That is where a study of biomedical ethics enters in order for one to be able to handle those difficult decisions that all biomedical engineers will be faced with. Daniel A. Vallero wrote a test book called Biomedical Ethics for Engineers: Ethics and Decision Making in Biomedical and Biosystem Engineering and this text was used extensively for creating a handle on difficult biomedical engineering ethical decisions. In order to learn about biomedical ethics, Daniel A. Vallero presents two ways: exploring cases to find examples and to treat biomedical ethics as a series of design problems (4). Both of these approaches have their advantages and disadvantages. Case analysis is great because one can study something that really happened, but it fails in numerous ways. Case analysis can by over simplified and they fail to help one put things into practice because even when the facts are right in front of us in the real life, one often does not see them, making case analysis useless (5). For example, one cannot learn how to drive from simply learning the rules, but they must go out and drive.
On the other hand, treating ethics as a series of design problems allows for the engineer to be placed within the problem itself. This method allows one to build solutions rather than trying to find right and wrong elements. Treating ethics as a series of design problems allows an engineer to take a comprehensive viewpoint; to see the whole picture (14-15). One instance of this would by stem cell research. If looked at from case analysis, one might see an already wasted embryo as something to be at least used for good. They would only be looking for right and wrong elements of using useless embryos for research. On the other hand, if one were to jump in and design the solution, they would see the whole picture; the whole life cycle. Using the design ethical approach, one would have to look at the ethical treatment of embryos that have gone on before one got to the point of wasted embryos.
Philosopher Caroline Whitbeck further advocated the idea of design-based ethics. She shows that ethics is very similar to an engineering problem (12). First, there is not a right answer, but a variety of correct solutions. At the same time though, some solutions have advantages of other ones (13). In the end, as Caroline Whitbeck puts it, "A proposed solution must do all the following: achieve the desired performance or end, conform to given specifications or desired criteria, and be consistent with background constraints" (13). This definition can be used for both ethics and design, or more appropriately to this paper, design ethics.
Whitbeck uses an example of stealing drugs in order to survive as why this design approach is better (16). She shows that when only looking for right and wrong element, it is difficult to come to a proper solution. This solution would depend on ones values. One might say that the person can work more or borrow some money to pay for the drugs while others would say that life is more valuable than thievery. Just looking at the case like that pigeon holes one into a limited number of solution. Instead, one must design their own solution, looking for other possibilities and different solutions (16).
Both case analysis and designing solutions are tools in which to make ethical decisions, but they are not enough. A more analytical approach must also be taken. To do this, one should use a code of ethics. The fundamental canons of the National Society of Professional Engineers (NSPE) are as follows:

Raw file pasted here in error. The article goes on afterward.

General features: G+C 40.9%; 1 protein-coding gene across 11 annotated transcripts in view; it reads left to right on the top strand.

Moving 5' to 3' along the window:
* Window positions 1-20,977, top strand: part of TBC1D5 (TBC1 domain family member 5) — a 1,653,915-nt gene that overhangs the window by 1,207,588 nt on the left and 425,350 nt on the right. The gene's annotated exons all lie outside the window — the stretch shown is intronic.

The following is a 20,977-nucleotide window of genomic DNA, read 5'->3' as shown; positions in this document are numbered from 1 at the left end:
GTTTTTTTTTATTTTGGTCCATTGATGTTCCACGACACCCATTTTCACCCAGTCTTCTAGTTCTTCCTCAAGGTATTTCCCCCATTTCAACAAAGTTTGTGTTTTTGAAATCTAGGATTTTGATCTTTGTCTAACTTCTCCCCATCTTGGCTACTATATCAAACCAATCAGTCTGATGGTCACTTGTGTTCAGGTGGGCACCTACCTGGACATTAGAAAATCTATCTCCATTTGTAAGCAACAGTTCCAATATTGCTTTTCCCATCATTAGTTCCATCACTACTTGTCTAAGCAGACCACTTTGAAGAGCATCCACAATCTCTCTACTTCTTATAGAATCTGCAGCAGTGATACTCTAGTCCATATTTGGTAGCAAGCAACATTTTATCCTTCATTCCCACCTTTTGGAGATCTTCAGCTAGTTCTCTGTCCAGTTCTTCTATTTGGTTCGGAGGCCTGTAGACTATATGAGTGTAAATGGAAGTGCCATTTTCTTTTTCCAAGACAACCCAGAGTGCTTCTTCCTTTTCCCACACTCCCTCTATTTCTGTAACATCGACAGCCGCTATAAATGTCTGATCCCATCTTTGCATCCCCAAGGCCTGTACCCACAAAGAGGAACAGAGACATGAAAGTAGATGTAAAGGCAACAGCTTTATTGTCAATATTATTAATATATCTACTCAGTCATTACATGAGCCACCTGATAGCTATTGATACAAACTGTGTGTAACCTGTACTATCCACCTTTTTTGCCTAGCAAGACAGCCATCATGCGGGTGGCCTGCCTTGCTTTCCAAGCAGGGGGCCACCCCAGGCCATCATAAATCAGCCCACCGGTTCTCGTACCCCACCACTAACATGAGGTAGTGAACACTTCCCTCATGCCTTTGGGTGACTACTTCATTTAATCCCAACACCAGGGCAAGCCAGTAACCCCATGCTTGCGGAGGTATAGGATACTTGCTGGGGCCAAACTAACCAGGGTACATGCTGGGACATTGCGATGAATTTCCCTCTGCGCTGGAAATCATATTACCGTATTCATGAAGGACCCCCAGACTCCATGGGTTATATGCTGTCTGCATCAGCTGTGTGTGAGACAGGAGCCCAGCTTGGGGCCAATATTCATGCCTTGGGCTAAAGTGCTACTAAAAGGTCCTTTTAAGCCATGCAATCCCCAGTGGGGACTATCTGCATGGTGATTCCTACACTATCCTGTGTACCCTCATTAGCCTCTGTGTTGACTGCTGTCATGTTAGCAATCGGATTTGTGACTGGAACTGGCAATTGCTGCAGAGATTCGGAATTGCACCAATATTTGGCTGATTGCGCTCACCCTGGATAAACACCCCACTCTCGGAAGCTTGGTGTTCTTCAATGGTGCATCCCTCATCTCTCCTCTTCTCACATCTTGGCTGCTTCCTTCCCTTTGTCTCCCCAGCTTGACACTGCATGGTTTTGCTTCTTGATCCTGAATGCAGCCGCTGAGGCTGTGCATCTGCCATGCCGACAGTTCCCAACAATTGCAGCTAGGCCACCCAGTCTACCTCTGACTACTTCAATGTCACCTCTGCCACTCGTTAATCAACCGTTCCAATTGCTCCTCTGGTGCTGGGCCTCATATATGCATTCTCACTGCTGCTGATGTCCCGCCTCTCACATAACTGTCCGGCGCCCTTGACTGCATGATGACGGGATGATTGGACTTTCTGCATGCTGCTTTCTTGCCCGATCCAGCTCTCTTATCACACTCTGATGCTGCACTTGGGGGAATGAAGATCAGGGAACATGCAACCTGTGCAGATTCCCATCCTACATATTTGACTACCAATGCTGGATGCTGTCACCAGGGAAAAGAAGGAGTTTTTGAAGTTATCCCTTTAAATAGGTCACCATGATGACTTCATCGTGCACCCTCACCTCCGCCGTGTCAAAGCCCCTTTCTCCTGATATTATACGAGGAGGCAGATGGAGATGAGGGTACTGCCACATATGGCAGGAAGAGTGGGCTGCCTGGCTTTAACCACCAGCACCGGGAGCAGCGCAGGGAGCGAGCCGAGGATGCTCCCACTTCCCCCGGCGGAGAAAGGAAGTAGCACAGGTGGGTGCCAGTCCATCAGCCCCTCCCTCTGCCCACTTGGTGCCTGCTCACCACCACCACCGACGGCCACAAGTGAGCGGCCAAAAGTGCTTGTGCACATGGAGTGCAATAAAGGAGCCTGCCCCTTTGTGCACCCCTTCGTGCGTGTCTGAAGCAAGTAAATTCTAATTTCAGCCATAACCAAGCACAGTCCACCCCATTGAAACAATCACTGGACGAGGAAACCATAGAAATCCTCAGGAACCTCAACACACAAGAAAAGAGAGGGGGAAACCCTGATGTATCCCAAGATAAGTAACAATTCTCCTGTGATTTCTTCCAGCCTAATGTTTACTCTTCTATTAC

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Engineers, in the fulfillment of their professional duties, shall:
1. Hold paramount the safety, health, and welfare of the public.
2. Perform services only in areas of their competence.
3. Issue public statements only in an objective and truthful manner.
4. Act for each employer or client as faithful agents or trustees.
5. Avoid deceptive acts.
6. Conduct themselves honorably, responsibly, ethically, and lawfully so as to enhance the honor, reputation, and usefulness of the profession. (357)
This code of ethics is something to which an engineer can base his or her decision off of.
A decision matrix, which engineers use for a variety of situations, is a tool that can be used in coordination with this code of ethics. It is illustrated in figure 1.1 below.
Act for eachâ€¦
Avoid deceptive acts
Figure 1.1 (Kosky et al.)
This decision matrix works by writing all the different options to an ethical dilemma across the top. One then compares each option to each cannon and ranks how well that option upholds the engineering cannon. Once all the options are compared to the cannons, one must total up how each option compared to each cannon. The option with the highest total is inevitably the best choice using this method.
This might seem abstract, but a simple example should clear up the air.
Example: You own a large corporation and a recent economic downturn requires you to eliminate all dividends to your company stockholders. This is a highly confidential decision because it will negatively affect your stock prices. Several of your wealthy neighbors own a considerable amount of your company stock. At a recent picnic in your backyard one of them asks if she should sell some of your company's stock, considering how bad the stock market is doing in general. If you say "no," she could lose a considerable amount of money. What do you do? (kosky et. al 343)